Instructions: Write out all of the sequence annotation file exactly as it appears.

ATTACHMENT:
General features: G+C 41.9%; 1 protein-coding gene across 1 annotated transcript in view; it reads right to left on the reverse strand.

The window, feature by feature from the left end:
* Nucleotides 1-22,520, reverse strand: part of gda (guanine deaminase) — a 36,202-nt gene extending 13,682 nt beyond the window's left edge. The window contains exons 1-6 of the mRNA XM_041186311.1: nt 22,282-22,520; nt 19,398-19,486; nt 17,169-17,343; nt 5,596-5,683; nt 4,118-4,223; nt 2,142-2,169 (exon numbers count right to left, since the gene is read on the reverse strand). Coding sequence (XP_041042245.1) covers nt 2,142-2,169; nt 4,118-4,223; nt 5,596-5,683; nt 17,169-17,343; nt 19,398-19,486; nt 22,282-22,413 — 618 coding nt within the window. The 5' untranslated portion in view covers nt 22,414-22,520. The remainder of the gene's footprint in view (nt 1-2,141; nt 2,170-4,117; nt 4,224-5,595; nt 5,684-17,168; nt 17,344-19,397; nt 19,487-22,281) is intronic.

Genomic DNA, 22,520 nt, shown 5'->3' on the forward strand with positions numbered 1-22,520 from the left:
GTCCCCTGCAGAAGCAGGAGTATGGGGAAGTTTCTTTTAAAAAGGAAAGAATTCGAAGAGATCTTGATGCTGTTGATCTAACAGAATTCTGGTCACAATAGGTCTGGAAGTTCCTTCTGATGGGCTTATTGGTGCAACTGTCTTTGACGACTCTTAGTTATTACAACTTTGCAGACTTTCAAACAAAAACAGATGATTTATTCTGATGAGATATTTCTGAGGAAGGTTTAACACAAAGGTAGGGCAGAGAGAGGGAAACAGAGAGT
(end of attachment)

General features: G+C 41.9%; 1 protein-coding gene across 1 annotated transcript in view; it reads right to left on the reverse strand.

The window, feature by feature from the left end:
* Nucleotides 1-22,520, reverse strand: part of gda (guanine deaminase) — a 36,202-nt gene extending 13,682 nt beyond the window's left edge. The window contains exons 1-6 of the mRNA XM_041186311.1: nt 22,282-22,520; nt 19,398-19,486; nt 17,169-17,343; nt 5,596-5,683; nt 4,118-4,223; nt 2,142-2,169 (exon numbers count right to left, since the gene is read on the reverse strand). Coding sequence (XP_041042245.1) covers nt 2,142-2,169; nt 4,118-4,223; nt 5,596-5,683; nt 17,169-17,343; nt 19,398-19,486; nt 22,282-22,413 — 618 coding nt within the window. The 5' untranslated portion in view covers nt 22,414-22,520. The remainder of the gene's footprint in view (nt 1-2,141; nt 2,170-4,117; nt 4,224-5,595; nt 5,684-17,168; nt 17,344-19,397; nt 19,487-22,281) is intronic.

Genomic DNA, 22,520 nt, shown 5'->3' on the forward strand with positions numbered 1-22,520 from the left:
GTCCCCTGCAGAAGCAGGAGTATGGGGAAGTTTCTTTTAAAAAGGAAAGAATTCGAAGAGATCTTGATGCTGTTGATCTAACAGAATTCTGGTCACAATAGGTCTGGAAGTTCCTTCTGATGGGCTTATTGGTGCAACTGTCTTTGACGACTCTTAGTTATTACAACTTTGCAGACTTTCAAACAAAAACAGATGATTTATTCTGATGAGATATTTCTGAGGAAGGTTTAACACAAAGGTAGGGCAGAGAGAGGGAAACAGAGAGT